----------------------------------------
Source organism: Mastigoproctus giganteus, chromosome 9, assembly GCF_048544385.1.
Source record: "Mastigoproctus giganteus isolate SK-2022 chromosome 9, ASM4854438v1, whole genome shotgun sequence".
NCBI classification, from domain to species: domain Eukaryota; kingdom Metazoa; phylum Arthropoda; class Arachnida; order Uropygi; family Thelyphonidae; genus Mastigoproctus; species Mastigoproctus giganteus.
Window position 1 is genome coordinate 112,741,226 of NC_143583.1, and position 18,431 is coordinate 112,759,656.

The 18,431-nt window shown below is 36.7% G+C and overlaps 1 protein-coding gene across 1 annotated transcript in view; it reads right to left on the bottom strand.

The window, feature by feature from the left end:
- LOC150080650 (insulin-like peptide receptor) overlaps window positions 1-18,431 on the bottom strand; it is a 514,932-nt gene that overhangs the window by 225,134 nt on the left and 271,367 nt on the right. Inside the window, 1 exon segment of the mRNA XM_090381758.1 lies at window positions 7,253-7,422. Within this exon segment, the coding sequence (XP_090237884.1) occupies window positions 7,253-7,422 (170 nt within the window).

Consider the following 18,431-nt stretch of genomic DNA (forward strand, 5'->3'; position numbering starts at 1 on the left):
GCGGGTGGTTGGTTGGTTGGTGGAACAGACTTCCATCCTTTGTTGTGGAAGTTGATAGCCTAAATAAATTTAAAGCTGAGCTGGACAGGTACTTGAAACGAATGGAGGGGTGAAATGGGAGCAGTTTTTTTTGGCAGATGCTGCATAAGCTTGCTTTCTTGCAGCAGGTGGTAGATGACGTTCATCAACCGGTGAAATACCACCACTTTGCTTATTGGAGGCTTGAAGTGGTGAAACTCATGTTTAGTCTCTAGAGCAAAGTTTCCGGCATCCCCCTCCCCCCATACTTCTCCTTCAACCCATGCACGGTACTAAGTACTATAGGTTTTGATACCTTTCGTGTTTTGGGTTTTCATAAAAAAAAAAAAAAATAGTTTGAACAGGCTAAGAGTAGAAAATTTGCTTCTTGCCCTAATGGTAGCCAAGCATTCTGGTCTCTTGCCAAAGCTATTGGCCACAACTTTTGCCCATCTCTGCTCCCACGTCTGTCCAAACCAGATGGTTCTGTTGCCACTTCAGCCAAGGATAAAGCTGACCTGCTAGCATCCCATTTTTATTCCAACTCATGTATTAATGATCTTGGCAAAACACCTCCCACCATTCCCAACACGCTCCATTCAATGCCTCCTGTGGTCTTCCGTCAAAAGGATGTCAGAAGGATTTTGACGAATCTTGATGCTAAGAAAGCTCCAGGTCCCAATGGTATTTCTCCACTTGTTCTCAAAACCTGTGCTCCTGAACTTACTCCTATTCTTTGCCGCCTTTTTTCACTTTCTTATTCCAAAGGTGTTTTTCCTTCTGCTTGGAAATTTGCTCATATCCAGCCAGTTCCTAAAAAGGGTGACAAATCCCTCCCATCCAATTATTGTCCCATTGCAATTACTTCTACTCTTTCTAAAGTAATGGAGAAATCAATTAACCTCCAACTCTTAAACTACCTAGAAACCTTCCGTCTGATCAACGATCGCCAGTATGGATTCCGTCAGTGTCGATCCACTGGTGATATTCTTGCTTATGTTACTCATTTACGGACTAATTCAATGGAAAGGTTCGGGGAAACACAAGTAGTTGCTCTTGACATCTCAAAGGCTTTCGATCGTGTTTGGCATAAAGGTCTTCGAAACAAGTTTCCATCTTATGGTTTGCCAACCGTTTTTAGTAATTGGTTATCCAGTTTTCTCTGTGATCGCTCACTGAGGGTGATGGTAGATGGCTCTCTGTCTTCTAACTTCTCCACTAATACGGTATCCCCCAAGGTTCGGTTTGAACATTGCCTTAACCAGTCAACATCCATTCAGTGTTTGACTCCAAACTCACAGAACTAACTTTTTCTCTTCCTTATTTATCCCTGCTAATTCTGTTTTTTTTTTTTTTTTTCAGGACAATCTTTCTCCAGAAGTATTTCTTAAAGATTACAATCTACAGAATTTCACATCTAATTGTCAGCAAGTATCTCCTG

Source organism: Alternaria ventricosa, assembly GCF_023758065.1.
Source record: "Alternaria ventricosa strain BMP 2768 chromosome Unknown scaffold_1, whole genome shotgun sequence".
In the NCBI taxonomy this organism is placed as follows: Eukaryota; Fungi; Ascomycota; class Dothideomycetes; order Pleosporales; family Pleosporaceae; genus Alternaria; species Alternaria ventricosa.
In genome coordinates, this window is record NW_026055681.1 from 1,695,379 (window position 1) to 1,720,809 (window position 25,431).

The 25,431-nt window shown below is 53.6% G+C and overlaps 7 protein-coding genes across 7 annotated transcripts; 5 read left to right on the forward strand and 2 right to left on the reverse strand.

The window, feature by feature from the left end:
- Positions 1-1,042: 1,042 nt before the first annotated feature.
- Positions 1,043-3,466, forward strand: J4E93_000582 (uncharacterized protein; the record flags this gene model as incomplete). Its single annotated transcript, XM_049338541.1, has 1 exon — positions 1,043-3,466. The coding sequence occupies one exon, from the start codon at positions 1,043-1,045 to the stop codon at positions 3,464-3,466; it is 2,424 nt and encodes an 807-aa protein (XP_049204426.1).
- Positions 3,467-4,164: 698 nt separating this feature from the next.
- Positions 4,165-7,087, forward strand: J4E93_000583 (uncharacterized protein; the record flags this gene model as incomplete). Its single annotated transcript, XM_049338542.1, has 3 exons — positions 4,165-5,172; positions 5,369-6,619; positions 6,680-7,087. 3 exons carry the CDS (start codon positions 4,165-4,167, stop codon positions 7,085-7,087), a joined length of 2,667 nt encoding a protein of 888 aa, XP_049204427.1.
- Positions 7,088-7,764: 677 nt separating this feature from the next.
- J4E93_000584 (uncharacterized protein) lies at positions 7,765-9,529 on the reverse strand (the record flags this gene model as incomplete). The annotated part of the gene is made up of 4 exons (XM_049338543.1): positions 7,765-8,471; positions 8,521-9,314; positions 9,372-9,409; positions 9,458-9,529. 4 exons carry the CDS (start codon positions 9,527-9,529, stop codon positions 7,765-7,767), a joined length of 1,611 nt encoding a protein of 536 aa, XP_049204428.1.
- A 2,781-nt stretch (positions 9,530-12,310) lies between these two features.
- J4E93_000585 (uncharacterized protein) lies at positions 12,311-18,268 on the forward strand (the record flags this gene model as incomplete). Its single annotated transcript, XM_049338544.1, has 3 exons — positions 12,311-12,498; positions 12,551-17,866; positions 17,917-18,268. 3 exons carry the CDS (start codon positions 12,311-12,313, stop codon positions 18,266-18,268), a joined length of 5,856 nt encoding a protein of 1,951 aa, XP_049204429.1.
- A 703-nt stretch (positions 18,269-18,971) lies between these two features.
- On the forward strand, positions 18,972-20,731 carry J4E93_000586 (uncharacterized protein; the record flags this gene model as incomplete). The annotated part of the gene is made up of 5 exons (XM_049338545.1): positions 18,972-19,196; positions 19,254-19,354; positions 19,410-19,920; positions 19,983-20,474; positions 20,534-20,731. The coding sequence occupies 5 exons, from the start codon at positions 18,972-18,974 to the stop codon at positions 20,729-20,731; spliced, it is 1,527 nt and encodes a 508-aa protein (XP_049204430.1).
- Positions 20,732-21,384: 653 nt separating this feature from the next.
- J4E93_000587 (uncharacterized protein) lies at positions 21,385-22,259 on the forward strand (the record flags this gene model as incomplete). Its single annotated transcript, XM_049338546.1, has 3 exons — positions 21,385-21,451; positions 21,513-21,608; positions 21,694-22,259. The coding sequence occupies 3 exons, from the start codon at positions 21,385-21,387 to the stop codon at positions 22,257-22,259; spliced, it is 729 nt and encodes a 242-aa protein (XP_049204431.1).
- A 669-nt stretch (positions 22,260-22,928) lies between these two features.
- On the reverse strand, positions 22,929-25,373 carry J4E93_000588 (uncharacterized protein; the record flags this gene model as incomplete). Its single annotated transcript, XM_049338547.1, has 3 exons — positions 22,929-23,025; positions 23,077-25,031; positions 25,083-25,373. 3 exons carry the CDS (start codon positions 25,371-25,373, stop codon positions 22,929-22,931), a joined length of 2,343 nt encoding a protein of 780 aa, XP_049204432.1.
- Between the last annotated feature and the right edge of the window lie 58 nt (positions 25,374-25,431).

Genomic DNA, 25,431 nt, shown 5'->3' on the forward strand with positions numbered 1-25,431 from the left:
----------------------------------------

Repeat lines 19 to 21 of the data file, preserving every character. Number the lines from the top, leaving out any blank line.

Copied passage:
- Positions 4,165-7,087, forward strand: J4E93_000583 (uncharacterized protein; the record flags this gene model as incomplete). Its single annotated transcript, XM_049338542.1, has 3 exons — positions 4,165-5,172; positions 5,369-6,619; positions 6,680-7,087. 3 exons carry the CDS (start codon positions 4,165-4,167, stop codon positions 7,085-7,087), a joined length of 2,667 nt encoding a protein of 888 aa, XP_049204427.1.
- Positions 7,088-7,764: 677 nt separating this feature from the next.
- J4E93_000584 (uncharacterized protein) lies at positions 7,765-9,529 on the reverse strand (the record flags this gene model as incomplete). The annotated part of the gene is made up of 4 exons (XM_049338543.1): positions 7,765-8,471; positions 8,521-9,314; positions 9,372-9,409; positions 9,458-9,529. 4 exons carry the CDS (start codon positions 9,527-9,529, stop codon positions 7,765-7,767), a joined length of 1,611 nt encoding a protein of 536 aa, XP_049204428.1.